One day, as I was enjoying this simple act of chatting to a customer at work, she mentioned her twin grandchildren were autistic. I asked about their symptoms and so many of them matched Nick’s that I couldn’t wait to book into the centre she’d told me about, and finally, after a few observations and tests, Nick was finally diagnosed as autistic.

At last I had an answer. I went to our next paediatric appointment filled with renewed confidence. ‘I’ve found out what the problem is, Nick’s been diagnosed as autistic’. I told him as I sat down.

‘Well then, that’s good if it makes you feel better ‘, he replied without looking up from his pile of paperwork.

His blatant dismissal of us that day gave me the resolve I needed. I was on a mission. I devoured every shred of information I could find about autism, secured funding for an occupational therapist and found an integrated doctor who helped us with nutritional approaches to calm Nick’s nervous system and promote sleep. I started him on supplements and implemented an SCD diet (restriction of starch, sugars and dairy). We also saw a chiropractor and had cranial sacral therapy regularly.


Maddy and Nick

With the support of Nick’s older sister, Maddy, who is so wonderful with him  – teaching him social skills and always happy to explain things in a way he can easily understand, I became his daily therapist with endless repetition and reinforcement to help him use more words and speak in longer sentences.

Step by step we’ve now put together a plan that works for Nick. I can see it in him every day, and slowly my ex-husband is even supporting me more as he can see the progress too. Today, Nick’s a quiet, but delightful, funny and easy-going character. He’s calmer, sleeps better, is more social and more able to understand abstract concepts – and he’s always asking questions so his mind is alert and keen to learn. After some adjustment time, he’ll now play alongside others and will even try to make them laugh. He goes to an autism specific school with sensory breaks that ensure he comes home calm and happy, and slowly but surely, we’re working towards the day where he can be more independent. Just recently he joined in with the school book week parade in front of a crowd – it’s such an amazing accomplishment from all those years ago.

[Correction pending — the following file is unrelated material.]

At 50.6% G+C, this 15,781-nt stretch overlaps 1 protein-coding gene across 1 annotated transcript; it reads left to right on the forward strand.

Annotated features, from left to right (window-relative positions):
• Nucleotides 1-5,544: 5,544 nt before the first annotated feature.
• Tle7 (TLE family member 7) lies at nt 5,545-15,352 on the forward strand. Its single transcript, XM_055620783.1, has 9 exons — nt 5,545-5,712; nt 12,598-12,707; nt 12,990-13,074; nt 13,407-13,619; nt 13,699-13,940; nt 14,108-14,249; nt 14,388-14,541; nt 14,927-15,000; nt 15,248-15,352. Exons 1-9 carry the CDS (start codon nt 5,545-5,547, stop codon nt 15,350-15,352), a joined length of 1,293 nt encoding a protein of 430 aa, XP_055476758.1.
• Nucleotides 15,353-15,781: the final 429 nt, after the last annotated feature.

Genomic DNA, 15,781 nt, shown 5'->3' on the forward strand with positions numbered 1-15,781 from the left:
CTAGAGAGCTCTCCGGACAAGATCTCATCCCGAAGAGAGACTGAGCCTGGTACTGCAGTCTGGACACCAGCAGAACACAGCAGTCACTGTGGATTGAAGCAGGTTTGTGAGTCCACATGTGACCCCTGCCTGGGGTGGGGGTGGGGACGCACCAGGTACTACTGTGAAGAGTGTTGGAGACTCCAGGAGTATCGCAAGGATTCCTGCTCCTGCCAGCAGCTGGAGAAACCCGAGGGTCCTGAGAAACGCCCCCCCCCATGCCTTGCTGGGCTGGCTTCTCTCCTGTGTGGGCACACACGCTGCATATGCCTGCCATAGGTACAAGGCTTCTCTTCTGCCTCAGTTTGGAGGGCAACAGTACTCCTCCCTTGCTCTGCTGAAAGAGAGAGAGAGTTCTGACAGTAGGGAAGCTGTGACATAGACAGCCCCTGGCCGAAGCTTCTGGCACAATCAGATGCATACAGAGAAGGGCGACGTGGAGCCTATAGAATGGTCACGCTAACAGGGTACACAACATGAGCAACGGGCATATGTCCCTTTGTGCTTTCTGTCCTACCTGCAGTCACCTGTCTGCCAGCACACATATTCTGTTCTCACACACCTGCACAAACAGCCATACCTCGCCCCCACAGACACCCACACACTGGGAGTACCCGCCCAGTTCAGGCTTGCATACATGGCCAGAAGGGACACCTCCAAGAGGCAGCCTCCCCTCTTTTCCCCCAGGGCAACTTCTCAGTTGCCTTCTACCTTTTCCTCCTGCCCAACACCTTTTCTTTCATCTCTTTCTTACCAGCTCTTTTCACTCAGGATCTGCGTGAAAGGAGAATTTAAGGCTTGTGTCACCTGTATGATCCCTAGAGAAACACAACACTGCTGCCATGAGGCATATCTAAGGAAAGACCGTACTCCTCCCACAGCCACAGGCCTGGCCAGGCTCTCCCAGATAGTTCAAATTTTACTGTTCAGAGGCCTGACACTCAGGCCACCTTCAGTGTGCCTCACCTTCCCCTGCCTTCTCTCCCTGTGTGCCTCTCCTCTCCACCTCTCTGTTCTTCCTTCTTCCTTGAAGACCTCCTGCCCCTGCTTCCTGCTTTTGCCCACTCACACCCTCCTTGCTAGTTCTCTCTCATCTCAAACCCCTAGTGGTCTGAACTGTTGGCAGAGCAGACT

We still have our challenges, of course. I will always have to watch his food, be vigilant about excessive stimulation in places like parks and schools and make sure he gets enough sleep to avoid agitation and aggressive behaviour. The money needed to keep up with his supplements and therapies is an ongoing weight on my mind, but I hope we’ll be able to get the NDIS (National Disability Insurance Scheme) that will help.

“I always wanted to be a mum, and while I never expected it to be the journey it has been, it’s taught me that while nothing is guaranteed, all things are possible” 

As for me, well, over the years mindfulness and meditation have become the mainstays I use to manage my stress levels, stay in the moment, appreciate the simple things and make sure my thoughts don’t run away into made-up scenarios of the future. Now that Nick’s health is more stable, I can finally start to focus on myself again. The power of nutritional medicine and the brain’s ability to relearn is something I’ve come to believe strongly in, and so I’ve enrolled in study to be a health coach. I’m looking forward to helping others who are where we have been and building more support that is so needed for people with disabilities and their families. I don’t know exactly how that will unfold, but I’m excited to find out, and perhaps even one day share it with a loving partner.

Not once did anyone tell me that Nick would get better, but I decided I’d aim for the highest outcome possible, and because of that he’s far more advanced than he ever would’ve been without intervention. So when I look back at every dark day and every sleepless night when I thought I might not make it to the light at the end of that road, I’m proud of every single step I took, because our lives are now brighter because of it.